Firefighting is a rewarding career with opportunities for growth and high job satisfaction. As a result, competition is strong for open positions. The firefighter written exam is one way fire departments narrow down the pool of candidates.
There is not one specific written exam, but most fire departments use similar assessments.
Application & Hiring Process
Just as there is not one specific written test, there is not a standard process for hiring, as each fire department has its own procedures. However, the steps to landing a firefighting job are usually similar enough that you can have a good idea of what to expect.
- Application: the first step is to find an open firefighter position and submit your application and resume.
- Physical and psychometric assessments: the next step is to show that you are mentally and physically able to perform firefighting tasks. There is usually a written assessment as described below. There is also a physical fitness test known as the CPAT (Candidate Physical Ability Test).
- Interview: if you pass the psychometric tests, the next step is to interview with the hiring department.
- Training: if your interview goes well and the fire department decides you are the best fit for the job, they will extend a job offer. Once you have accepted you can begin training.
What Is the Firefighter Written Exam?
The written exam usually contains between 100 and 200 questions and candidates have 2 to 2.5 hours to complete it. Some fire stations consider 70% a passing grade, while others require 80%.
The question formats are multiple choice and true or false. There are up to 9 sections on the exam, usually divided into two parts. The first part covers mathematical and mechanical reasoning and reading comprehension, and the second part includes the personality and situational judgment questions.
This section covers basic math functions: addition, subtraction, multiplication, division, fractions, and ratios. There may be geometry questions such as calculating the area or volume of a shape. Some questions may involve interpreting data from a graph or chart.
Questions on this section are about the equipment and tools firefighters use and how they work. Examples include pulleys, levers, and gears. The questions require basic knowledge of physics principles such as energy, inertia, and equilibrium.
This section tests a candidate’s grammar skills including sentence structure, spelling, and punctuation. Questions may involve choosing the most correct sentence or selecting the correct word to fill in a blank.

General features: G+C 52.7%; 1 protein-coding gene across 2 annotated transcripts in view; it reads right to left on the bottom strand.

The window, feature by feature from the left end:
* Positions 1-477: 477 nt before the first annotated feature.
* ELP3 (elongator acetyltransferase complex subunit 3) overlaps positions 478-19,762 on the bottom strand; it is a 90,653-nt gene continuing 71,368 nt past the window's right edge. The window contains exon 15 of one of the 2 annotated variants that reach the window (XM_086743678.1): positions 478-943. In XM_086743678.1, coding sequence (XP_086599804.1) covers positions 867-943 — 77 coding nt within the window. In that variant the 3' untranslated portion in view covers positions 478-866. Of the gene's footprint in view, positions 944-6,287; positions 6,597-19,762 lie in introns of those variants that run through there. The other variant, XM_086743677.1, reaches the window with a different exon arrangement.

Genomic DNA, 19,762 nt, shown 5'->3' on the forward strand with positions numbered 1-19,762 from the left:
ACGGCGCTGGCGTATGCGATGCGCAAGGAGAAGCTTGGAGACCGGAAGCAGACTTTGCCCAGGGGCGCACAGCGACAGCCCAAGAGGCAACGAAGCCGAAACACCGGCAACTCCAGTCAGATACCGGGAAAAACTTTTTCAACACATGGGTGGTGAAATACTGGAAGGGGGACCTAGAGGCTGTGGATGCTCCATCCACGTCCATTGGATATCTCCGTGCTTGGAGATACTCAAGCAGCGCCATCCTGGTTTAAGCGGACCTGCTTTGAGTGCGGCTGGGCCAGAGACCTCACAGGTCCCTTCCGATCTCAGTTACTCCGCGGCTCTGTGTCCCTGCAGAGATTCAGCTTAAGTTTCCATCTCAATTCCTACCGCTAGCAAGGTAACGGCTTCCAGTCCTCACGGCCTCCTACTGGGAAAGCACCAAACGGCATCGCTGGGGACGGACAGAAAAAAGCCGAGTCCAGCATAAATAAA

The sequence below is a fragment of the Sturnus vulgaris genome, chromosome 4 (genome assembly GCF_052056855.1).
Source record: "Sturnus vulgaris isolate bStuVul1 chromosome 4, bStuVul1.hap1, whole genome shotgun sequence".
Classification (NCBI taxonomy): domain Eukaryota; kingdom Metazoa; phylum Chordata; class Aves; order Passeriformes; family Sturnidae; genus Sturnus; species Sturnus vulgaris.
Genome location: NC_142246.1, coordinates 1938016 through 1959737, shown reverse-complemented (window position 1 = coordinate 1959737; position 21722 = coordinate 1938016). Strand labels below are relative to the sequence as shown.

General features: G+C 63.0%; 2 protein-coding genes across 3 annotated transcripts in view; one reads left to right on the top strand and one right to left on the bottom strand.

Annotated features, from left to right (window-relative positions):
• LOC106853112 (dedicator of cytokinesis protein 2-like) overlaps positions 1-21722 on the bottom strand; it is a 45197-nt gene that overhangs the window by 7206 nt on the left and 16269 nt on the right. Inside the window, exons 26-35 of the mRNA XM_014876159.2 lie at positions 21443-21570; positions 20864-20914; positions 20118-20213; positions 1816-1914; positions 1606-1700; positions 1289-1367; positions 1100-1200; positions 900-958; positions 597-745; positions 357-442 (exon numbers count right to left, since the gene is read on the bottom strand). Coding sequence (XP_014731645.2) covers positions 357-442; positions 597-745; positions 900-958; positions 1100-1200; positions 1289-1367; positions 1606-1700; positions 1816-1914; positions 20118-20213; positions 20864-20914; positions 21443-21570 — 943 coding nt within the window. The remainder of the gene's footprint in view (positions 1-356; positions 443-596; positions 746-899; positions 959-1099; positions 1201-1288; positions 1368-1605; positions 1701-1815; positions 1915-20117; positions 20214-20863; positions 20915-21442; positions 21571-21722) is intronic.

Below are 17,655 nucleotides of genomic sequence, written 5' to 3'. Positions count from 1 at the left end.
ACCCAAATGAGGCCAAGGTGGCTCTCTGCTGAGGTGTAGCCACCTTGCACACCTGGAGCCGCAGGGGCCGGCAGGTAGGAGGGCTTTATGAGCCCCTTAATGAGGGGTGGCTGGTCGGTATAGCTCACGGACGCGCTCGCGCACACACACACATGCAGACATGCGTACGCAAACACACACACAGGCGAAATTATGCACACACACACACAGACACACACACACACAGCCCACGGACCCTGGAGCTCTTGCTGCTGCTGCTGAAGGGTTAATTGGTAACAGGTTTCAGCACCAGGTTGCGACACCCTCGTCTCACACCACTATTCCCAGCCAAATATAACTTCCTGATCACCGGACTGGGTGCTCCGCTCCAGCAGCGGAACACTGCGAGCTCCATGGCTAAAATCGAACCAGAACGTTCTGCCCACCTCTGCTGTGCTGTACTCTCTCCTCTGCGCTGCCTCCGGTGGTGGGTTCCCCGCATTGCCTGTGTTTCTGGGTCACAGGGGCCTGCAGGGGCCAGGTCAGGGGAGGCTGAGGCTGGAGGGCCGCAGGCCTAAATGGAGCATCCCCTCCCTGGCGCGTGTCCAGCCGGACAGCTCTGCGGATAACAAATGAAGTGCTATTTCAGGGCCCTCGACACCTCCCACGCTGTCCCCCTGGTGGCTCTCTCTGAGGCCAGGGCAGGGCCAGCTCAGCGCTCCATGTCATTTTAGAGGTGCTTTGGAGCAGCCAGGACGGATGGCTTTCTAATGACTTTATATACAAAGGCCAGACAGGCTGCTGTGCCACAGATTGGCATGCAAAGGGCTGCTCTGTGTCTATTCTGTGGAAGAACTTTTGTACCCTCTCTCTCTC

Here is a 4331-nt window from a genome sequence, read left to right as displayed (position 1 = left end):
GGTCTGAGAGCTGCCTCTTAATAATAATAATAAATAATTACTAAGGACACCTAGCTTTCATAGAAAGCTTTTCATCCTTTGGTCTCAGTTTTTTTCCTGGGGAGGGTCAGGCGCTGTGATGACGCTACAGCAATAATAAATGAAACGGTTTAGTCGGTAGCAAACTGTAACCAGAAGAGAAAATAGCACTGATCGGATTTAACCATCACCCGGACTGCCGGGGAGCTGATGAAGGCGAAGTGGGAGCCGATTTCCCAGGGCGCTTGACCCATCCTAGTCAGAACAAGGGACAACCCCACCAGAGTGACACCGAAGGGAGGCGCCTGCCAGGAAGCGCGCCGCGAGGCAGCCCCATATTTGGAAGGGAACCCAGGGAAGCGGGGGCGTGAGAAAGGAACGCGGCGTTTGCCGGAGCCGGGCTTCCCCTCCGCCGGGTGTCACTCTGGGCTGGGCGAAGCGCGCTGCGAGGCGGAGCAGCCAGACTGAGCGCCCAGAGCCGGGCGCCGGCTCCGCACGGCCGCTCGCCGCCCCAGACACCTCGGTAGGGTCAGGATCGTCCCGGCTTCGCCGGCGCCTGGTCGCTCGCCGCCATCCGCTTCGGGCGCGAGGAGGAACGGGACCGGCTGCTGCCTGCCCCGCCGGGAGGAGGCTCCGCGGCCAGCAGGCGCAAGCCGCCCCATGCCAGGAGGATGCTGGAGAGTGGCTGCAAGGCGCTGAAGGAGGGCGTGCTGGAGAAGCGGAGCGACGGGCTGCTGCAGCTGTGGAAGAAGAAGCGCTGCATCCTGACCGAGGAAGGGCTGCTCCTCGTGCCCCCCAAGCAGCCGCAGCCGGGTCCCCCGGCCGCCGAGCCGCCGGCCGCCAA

Candidates read a passage and answer questions about it. The passage often relates to situations firefighters encounter on the job.
Questions in the spatial orientation section involve viewing a diagram, such as a street map or building layout, and answering related questions.
For this section, candidates are given a short time to memorize an image. They then answer questions about the details of the image without referring back to it.
Situational Judgment Test
Situational judgment questions measure a candidate’s decision-making abilities. Questions in this test section describe realistic scenarios related to firefighting. Candidates must choose the answer that describes how they would respond to the scenario.
While some fire departments require a psychological evaluation with a psychiatrist or psychologist, there is usually also a section of the written exam that covers personality. The goal of this section is to assess whether the candidate can handle the stresses of the job and how they will fit in with colleagues in the department.
Qualities that indicate whether someone will succeed as a firefighter include the following:
- Staying calm in emergencies
- Accepting and learning from feedback
Questions on the personality test are designed to measure these qualities.
How to Prepare for the Firefighter Written Exam?
Online practice tests are the best way to prepare for the written exam. Look for practice tests that correspond to each section of the exam, keeping in mind that some test sections may be referred to by slightly different names. For example, the reading comprehension section is sometimes called verbal comprehension, written comprehension, or reading ability.
When taking a practice test, don’t get discouraged if you score poorly at first. This gives you an opportunity to work on subjects that you find difficult. Keep trying, and your score will improve. Once you are happy with your score on a practice test, you’ll feel confident taking the real test.
For the personality and situational judgment portions of the test, it’s important to answer honestly. However, you can prepare for these sections by knowing what kinds of questions to expect. Some questions may seem repetitive, which is a purposeful way to ensure that you answer consistently. Understanding the qualities successful firefighters possess can help you do well on these sections.
A high score on the written exam can help you stand out among other candidates. If you score poorly, you may not be able to test again right away; some fire departments only offer the exam quarterly or once per year. Proper preparation will give you the best chances of succeeding on the exam. See below for some example questions similar to those you might see during the exam.